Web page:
Environmental Humanism: Hope

The final chapter of Apocalypse Never by Michael Shellenberger gave me more hope of humanity and inspiration to help than all the environmental anger, hate, bawling, and disruption I have seen in my life combined. I’m convinced that showing the world how we have advanced, focusing on the positives, and providing ideas and inspiration is how we move forward on this planet together.

Humans are amazing creatures. We know we will die and use our intense imaginative abilities to forestall that event as long as possible. We create elaborate story systems to keep the fear of annihilation at bay. We physically and naturally need social groups and systems to survive and create nuanced political and religious reasons for it.

What if instead we faced reality? Not likely, I know. There’s no power structure to that. Simply wearing a “memento mori” symbol, taking a step back, allowing others to find their own way, living your life and loving the people around you…nah…too easy.

What does this book have to do with all that existential stuff? I had come to understand by observation that enlightenment was the reason we have become so ready to throw ourselves into the religion of environmentalism and politics. And this book showed me how and why in the last chapters.

The best part is that it isn’t a book of “Look what the bad guys are doing!” or “These other people are so stupid!” It’s a book filled with reason and compassion for others. Of course, some people are doing this or that, they are trying to survive and thrive just like we are. How can we do this together and better?

environmental humanism
“Science Finds, Industry Applies, Man Adapts”

It’s hopeful and encouraging. And I cannot recommend it highly enough.

The closing of the book suggests a look at “environmental humanism” instead of “apocalyptic environmentalism,” and I whole heartily agree. Statistically, things are getting better. We are affecting change because we are becoming more and more wealthy, productive, and efficient. Humanity is evolving.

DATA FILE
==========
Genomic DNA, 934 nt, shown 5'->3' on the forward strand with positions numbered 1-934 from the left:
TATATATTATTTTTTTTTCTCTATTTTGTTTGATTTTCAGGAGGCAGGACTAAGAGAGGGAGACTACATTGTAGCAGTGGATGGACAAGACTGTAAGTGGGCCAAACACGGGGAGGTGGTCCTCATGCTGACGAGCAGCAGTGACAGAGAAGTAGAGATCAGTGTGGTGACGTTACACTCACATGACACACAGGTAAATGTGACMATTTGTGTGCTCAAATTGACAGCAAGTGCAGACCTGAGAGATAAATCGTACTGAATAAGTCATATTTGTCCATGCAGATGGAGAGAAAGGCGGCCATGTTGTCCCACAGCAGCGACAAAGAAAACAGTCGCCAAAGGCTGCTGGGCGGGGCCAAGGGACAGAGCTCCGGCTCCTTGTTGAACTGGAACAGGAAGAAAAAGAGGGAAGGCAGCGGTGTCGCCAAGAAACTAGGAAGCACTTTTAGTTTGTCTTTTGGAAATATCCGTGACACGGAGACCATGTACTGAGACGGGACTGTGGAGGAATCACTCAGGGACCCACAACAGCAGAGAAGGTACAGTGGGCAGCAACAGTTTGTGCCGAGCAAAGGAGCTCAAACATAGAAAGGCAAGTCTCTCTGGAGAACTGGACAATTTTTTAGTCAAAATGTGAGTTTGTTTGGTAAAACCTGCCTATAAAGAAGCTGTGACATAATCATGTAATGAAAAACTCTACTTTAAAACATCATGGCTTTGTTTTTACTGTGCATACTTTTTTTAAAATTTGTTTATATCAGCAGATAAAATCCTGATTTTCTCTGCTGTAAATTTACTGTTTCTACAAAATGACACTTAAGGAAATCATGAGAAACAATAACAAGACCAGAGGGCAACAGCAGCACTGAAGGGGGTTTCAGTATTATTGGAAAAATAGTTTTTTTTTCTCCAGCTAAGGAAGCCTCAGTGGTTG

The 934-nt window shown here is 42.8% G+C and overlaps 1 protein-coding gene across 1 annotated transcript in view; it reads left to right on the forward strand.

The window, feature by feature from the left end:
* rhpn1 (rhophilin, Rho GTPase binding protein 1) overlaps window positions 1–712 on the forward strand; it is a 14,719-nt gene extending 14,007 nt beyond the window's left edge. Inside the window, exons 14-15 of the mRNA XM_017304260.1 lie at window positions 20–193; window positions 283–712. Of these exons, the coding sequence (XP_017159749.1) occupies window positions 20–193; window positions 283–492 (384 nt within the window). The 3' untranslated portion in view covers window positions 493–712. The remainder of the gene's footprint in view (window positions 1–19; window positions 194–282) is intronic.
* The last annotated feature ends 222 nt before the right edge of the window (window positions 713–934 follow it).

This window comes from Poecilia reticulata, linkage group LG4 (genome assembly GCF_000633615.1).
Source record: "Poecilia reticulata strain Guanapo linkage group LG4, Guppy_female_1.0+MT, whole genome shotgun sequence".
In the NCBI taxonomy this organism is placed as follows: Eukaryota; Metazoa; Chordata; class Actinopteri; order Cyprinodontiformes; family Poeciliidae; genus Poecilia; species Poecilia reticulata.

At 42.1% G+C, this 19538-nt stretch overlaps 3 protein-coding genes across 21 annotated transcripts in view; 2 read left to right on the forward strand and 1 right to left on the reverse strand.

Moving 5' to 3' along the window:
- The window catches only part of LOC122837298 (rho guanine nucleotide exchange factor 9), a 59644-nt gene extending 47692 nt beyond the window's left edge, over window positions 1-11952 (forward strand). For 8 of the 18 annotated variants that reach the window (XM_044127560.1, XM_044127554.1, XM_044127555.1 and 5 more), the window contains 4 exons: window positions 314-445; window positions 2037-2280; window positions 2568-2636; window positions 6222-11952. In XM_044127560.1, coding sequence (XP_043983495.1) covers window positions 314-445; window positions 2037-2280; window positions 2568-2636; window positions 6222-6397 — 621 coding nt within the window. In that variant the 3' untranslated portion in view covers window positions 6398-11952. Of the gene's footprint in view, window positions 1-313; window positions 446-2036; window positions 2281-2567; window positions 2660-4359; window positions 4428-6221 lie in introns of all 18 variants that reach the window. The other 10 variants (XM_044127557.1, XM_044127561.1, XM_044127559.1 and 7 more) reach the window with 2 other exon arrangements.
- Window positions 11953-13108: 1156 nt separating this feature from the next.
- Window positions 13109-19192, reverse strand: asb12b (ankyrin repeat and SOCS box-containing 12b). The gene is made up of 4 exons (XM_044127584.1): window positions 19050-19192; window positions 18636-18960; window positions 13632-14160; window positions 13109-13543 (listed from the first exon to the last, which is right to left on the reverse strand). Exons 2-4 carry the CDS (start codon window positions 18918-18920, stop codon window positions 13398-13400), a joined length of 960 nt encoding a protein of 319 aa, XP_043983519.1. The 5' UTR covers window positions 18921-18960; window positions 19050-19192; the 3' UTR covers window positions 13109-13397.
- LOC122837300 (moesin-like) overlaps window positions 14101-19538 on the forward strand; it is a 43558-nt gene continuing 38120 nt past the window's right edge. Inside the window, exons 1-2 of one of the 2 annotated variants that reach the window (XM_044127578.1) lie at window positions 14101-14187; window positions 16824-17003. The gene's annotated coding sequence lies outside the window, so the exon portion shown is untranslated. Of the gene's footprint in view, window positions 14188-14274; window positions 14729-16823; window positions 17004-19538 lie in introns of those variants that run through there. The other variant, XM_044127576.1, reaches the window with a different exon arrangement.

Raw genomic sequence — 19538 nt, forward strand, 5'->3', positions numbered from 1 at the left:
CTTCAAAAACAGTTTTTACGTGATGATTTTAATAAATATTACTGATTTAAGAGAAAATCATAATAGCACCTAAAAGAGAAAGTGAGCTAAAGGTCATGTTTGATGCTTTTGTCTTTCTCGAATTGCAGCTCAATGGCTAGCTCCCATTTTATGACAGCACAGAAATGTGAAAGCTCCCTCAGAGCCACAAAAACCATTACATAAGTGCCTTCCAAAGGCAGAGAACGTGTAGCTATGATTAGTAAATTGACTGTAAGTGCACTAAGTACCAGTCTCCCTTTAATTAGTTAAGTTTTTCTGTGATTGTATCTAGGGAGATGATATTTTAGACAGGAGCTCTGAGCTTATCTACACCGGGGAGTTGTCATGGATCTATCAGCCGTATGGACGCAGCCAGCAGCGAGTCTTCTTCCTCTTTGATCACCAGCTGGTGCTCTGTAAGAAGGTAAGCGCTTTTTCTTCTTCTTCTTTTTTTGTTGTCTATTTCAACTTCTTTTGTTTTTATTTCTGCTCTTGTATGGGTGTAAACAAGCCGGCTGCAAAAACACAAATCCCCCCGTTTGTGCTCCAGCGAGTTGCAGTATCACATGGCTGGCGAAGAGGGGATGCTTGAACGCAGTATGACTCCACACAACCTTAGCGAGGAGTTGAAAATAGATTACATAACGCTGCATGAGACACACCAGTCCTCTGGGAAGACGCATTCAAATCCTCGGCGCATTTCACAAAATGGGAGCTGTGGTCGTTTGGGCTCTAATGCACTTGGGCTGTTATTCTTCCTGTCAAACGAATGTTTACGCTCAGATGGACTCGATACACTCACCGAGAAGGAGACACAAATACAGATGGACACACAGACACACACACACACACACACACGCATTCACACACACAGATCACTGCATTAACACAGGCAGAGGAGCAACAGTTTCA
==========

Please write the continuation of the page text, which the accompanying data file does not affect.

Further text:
“The stories we tell matter. The picture promoted by apocalyptic environmentalists is inaccurate and dehumanizing. Humans are not unthinkingly destroying nature. Climate change, deforestation, plastic waste, and species extinction are not, fundamentally, consequences of greed and hubris but rather side effects of economic development motivated by a humanistic desire to improve people’s lives.”

Apocalypse never by michael shellenberger

Which do you think would make someone want to change the way they do things, take risks to create new systems, and grow: “humans suck and should be eliminated,”” or humans do great things and have the potential to do so much more?”

This book was so much, and I enjoyed every page, even the ones that make me look at my husband and say, “You will not believe this.” It’s enlightening, positive, and joyful at the end. If you are tired of the doom and gloom, the “we’re all going to die, the sky is falling” rhetoric of the environmentalists, but you still believe we could be doing something better, read this book. You won’t regret it.

Looking for a place to start, I found this site to be very helpful, Neutron Bytes – List of Pro-Nuclear Groups

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